A U.S. court could have jurisdiction over a foreign state (The Vatican)

Re Court lets Vatican-sex abuse lawsuit move forward.
From Scott P. Richert’s blog:

The Supreme Court declined to hear an appeal by the Vatican in the case of Holy See v. John Doe, which allows the case to proceed in an Oregon court. Brought by infamous sex-abuse lawyer Jeffrey Anderson, the case involves allegations of abuse against a priest, Fr. Andrew Ronan, who died in 1992.

There are two surprising and disturbing aspects to the Court’s decision. Lower federal courts have accepted Anderson’s arguments that the Vatican, though a sovereign state, is not covered by the Foreign Sovereign Immunity Act, and that priests should be considered employees of the Vatican, rather than of their dioceses. (In a similar case in Kentucky, a lawyer has made the argument that bishops are employees of the Vatican, in order to try to convince a federal judge to allow him to force Pope Benedict XVI to give a deposition.)

The idea that a U.S. court could have jurisdiction over a foreign state is ridiculous on its face, and anyone who knows anything about the structure of the Catholic Church could testify that priests are not employees of the Vatican. Why, then, did the Supreme Court let the lower-court decision stand?

Why, then, did the Supreme Court let the lower-court decision stand?

Our three choices are:

  1. ignorance
  2. apathy
  3. malice

After starting this thread I started reading the ‘comments’ left on the blog.

I found the response to the first one quite interesting. Here is the first response followed by Scott’s response. Great response!

  1. janet marsh says:
It is about time that someone has been made to take
responsibility for the crimes committed. A trial will set
the record straight.
Remember, it is said by saint { who } that the floor of
Hell is covered with the skulls of Bishops. I do not remember
which one. Also, silence is complicity. Need I say more?
One of many thousands dis illusioned Catholic. Who is
going to take the responsibility of the thousands upon
thousands that have lost the Catholic Faith? Do you have
an answer for that?
janet marsh
hastings, ny

(2) Scott P. Richert says:

Janet, that quotation is ascribed to St. John Chrysostom, who may or may not have actually said it. Most accounts say that he was referring to Arian (heretical) bishops.
As for the rest of your comment, you’re wrong. A lawsuit against the Vatican will not make someone take responsibility. It will attempt to place responsibility for specific actions on Pope Benedict and others who had no direct authority over the priests in question.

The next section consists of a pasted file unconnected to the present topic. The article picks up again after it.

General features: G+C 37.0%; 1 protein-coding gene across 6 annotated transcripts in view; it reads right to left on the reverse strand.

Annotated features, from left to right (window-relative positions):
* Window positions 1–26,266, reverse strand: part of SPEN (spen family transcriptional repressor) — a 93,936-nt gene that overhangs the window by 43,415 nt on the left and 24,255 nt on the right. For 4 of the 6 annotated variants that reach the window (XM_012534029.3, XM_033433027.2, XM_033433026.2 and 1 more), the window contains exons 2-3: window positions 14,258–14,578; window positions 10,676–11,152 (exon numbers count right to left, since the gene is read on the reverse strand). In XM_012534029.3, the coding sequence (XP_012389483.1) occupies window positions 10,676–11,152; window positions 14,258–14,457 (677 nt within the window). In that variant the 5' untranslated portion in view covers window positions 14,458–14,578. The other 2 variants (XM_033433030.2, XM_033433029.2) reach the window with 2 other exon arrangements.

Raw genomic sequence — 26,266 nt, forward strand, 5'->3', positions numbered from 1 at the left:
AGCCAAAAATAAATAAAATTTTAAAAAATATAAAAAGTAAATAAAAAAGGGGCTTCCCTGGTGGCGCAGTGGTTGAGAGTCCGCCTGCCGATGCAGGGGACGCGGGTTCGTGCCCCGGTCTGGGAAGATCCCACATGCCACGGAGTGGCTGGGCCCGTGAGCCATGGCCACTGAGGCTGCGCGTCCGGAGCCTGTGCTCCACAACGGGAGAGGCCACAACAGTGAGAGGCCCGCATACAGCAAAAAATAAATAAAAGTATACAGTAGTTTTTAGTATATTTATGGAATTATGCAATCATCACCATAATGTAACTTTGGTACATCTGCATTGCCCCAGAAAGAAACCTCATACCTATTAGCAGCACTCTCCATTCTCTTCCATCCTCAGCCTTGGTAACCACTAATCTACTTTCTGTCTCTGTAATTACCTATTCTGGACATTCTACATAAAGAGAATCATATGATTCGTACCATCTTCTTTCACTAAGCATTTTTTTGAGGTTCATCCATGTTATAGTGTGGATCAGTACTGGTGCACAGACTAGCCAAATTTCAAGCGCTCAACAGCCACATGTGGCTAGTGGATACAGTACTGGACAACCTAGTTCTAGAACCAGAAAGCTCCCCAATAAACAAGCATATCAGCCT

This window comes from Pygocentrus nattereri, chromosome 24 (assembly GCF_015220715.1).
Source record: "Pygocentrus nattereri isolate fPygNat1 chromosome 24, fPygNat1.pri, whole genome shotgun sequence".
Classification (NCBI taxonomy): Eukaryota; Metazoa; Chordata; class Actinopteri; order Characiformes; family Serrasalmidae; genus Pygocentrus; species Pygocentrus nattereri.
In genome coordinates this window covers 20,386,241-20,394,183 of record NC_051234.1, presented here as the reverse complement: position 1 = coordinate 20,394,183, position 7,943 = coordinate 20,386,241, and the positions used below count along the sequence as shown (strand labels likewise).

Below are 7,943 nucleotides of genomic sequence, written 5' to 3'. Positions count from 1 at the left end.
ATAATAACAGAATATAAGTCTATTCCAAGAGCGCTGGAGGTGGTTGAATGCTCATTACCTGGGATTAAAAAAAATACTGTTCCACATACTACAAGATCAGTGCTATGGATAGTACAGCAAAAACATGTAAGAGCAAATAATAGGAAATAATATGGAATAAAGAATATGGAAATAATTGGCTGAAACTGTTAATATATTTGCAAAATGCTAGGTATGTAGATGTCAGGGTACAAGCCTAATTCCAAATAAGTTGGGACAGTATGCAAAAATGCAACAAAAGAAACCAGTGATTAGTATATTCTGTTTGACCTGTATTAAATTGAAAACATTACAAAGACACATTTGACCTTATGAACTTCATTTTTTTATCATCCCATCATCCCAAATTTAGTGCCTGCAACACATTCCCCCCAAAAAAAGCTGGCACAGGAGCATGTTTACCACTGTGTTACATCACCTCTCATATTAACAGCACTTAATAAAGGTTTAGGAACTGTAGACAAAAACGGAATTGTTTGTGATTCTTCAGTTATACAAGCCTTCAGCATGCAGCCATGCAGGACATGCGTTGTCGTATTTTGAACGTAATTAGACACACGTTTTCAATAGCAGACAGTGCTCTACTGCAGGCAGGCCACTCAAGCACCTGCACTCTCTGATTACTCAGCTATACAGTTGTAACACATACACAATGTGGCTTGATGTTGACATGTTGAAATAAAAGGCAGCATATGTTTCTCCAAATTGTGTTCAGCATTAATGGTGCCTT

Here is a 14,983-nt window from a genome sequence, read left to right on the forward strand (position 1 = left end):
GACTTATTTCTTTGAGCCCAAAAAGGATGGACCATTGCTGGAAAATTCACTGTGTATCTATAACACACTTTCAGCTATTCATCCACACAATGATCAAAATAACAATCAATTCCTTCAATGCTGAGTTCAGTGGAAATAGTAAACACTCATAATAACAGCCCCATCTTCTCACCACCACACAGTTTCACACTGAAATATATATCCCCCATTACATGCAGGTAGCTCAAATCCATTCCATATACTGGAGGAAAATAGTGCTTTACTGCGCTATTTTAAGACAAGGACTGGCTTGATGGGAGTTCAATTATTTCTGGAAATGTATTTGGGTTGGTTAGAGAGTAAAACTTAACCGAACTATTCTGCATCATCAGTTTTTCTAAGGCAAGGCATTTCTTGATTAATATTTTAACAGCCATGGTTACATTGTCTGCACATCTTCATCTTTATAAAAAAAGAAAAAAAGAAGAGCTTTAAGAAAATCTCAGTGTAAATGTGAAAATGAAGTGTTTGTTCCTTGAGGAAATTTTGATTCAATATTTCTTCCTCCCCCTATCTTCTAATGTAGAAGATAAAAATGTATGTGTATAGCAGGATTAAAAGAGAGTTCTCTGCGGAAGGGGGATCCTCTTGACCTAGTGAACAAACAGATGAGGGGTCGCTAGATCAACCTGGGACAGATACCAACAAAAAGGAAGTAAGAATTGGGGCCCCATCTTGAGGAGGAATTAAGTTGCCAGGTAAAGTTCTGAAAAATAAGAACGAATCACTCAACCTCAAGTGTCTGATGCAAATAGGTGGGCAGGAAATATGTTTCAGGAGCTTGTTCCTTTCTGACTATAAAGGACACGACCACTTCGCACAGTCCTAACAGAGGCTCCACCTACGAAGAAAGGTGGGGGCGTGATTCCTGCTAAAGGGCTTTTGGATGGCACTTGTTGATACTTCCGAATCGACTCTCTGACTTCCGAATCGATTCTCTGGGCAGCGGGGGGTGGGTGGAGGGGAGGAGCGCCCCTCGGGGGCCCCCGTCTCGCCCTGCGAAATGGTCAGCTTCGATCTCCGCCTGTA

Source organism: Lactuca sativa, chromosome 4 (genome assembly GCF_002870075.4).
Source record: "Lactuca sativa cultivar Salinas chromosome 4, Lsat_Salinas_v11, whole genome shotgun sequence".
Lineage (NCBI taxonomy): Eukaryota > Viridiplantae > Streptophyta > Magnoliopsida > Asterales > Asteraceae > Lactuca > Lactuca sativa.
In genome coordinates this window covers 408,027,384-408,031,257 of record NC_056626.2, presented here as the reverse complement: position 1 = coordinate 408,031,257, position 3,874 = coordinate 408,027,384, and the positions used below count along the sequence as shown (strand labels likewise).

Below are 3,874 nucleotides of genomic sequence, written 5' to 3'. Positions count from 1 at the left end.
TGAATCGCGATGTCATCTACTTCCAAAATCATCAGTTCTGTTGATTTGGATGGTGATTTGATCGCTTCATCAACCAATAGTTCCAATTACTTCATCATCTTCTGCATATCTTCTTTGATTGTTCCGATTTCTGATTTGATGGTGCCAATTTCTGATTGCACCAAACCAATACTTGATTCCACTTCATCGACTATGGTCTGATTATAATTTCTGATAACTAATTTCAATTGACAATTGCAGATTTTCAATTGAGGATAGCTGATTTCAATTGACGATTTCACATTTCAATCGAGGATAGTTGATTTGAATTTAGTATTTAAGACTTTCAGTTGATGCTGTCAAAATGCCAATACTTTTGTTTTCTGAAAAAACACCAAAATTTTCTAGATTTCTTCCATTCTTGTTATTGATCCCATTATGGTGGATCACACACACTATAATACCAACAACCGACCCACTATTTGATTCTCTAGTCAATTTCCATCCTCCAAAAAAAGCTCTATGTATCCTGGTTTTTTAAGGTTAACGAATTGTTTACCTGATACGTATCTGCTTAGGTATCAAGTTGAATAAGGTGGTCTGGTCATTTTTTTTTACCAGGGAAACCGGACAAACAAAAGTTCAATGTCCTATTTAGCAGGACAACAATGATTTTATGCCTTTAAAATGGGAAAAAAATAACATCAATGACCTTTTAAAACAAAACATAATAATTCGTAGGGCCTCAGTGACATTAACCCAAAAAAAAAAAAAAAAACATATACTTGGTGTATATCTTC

It would be as if you had a minor grandson who lived on the other side of the world and committed a crime, and rather than arresting him or filing a civil suit against his parents, a lawyer attempted to sue you for his actions. Surely you would regard such a lawsuit as unjust.
As Jeffrey Anderson has made clear, his many lawsuits aren’t about “setting the record straight,” but about making money and attempting to destroy the Catholic Church. That is why he has tried repeatedly to sue the Vatican directly. His Da Vinci Code conspiracy theories about the Catholic Church have no basis in reality.
Finally, you ask, “Who is going to take the responsibility of the thousands upon thousands that have lost the Catholic Faith?” There are two answers: First, those who brought about the scandal that led some to lose their faith will pay in the next life–no doubt about it. God is merciful, but He is also just.
Second, those who have used the scandal as a pretext for abandoning their faith, rather than strengthening it, will answer for their own failings.

There are exceptions to the Foreign Immunity Act:

§ 1605. General exceptions to the jurisdictional immunity of a foreign state
(a) A foreign state shall not be immune from the jurisdiction of courts of the United States or of the States in any case—

(5) in which money damages are sought against a foreign state for personal injury or death, or damage to or loss of property, occurring in the United States and caused by the tortious act or omission of that foreign state or of any official or employee of that foreign state while acting within the scope of his office or employment… ](http://www.law.cornell.edu/uscode/28/usc_sec_28_00001605----000-.html)

As of now the Supreme Court has simply decided to stay out of the question of whether priests and bishops are Vatican employees. It’ll let the lower courts shake it all out and then consider acting on any appeals…

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